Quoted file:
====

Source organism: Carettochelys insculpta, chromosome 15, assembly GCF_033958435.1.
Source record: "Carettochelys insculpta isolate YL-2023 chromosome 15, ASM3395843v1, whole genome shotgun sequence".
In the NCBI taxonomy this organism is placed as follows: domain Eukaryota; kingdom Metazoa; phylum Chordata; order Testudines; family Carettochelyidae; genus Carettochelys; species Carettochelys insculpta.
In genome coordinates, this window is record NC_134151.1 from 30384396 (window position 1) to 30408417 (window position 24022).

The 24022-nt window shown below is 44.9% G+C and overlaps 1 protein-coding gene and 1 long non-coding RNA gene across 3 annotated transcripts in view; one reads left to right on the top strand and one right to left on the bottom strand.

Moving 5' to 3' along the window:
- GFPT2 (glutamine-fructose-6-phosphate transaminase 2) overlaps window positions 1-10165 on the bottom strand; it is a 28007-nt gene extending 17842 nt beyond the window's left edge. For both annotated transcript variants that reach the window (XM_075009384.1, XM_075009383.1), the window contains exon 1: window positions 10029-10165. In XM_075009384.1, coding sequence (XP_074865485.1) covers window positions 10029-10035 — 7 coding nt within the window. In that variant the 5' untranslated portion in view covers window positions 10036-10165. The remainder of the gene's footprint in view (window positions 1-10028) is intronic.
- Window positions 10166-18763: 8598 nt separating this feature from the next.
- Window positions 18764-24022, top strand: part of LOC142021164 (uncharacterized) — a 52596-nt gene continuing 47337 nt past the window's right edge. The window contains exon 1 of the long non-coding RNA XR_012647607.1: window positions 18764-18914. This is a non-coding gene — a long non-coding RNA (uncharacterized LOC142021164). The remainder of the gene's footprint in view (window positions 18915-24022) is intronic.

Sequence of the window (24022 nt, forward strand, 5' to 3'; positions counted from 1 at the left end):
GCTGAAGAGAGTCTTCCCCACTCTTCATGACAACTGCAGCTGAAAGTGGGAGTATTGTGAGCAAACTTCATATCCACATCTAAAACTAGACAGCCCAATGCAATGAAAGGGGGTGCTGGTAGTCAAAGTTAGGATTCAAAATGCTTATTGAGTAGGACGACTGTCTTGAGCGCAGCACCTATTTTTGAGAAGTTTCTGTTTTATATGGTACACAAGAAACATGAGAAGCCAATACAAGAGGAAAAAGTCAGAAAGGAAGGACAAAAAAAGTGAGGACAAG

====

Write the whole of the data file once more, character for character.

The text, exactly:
Source organism: Carettochelys insculpta, chromosome 15, assembly GCF_033958435.1.
Source record: "Carettochelys insculpta isolate YL-2023 chromosome 15, ASM3395843v1, whole genome shotgun sequence".
In the NCBI taxonomy this organism is placed as follows: domain Eukaryota; kingdom Metazoa; phylum Chordata; order Testudines; family Carettochelyidae; genus Carettochelys; species Carettochelys insculpta.
In genome coordinates, this window is record NC_134151.1 from 30384396 (window position 1) to 30408417 (window position 24022).

The 24022-nt window shown below is 44.9% G+C and overlaps 1 protein-coding gene and 1 long non-coding RNA gene across 3 annotated transcripts in view; one reads left to right on the top strand and one right to left on the bottom strand.

Moving 5' to 3' along the window:
- GFPT2 (glutamine-fructose-6-phosphate transaminase 2) overlaps window positions 1-10165 on the bottom strand; it is a 28007-nt gene extending 17842 nt beyond the window's left edge. For both annotated transcript variants that reach the window (XM_075009384.1, XM_075009383.1), the window contains exon 1: window positions 10029-10165. In XM_075009384.1, coding sequence (XP_074865485.1) covers window positions 10029-10035 — 7 coding nt within the window. In that variant the 5' untranslated portion in view covers window positions 10036-10165. The remainder of the gene's footprint in view (window positions 1-10028) is intronic.
- Window positions 10166-18763: 8598 nt separating this feature from the next.
- Window positions 18764-24022, top strand: part of LOC142021164 (uncharacterized) — a 52596-nt gene continuing 47337 nt past the window's right edge. The window contains exon 1 of the long non-coding RNA XR_012647607.1: window positions 18764-18914. This is a non-coding gene — a long non-coding RNA (uncharacterized LOC142021164). The remainder of the gene's footprint in view (window positions 18915-24022) is intronic.

Sequence of the window (24022 nt, forward strand, 5' to 3'; positions counted from 1 at the left end):
GCTGAAGAGAGTCTTCCCCACTCTTCATGACAACTGCAGCTGAAAGTGGGAGTATTGTGAGCAAACTTCATATCCACATCTAAAACTAGACAGCCCAATGCAATGAAAGGGGGTGCTGGTAGTCAAAGTTAGGATTCAAAATGCTTATTGAGTAGGACGACTGTCTTGAGCGCAGCACCTATTTTTGAGAAGTTTCTGTTTTATATGGTACACAAGAAACATGAGAAGCCAATACAAGAGGAAAAAGTCAGAAAGGAAGGACAAAAAAAGTGAGGACAAG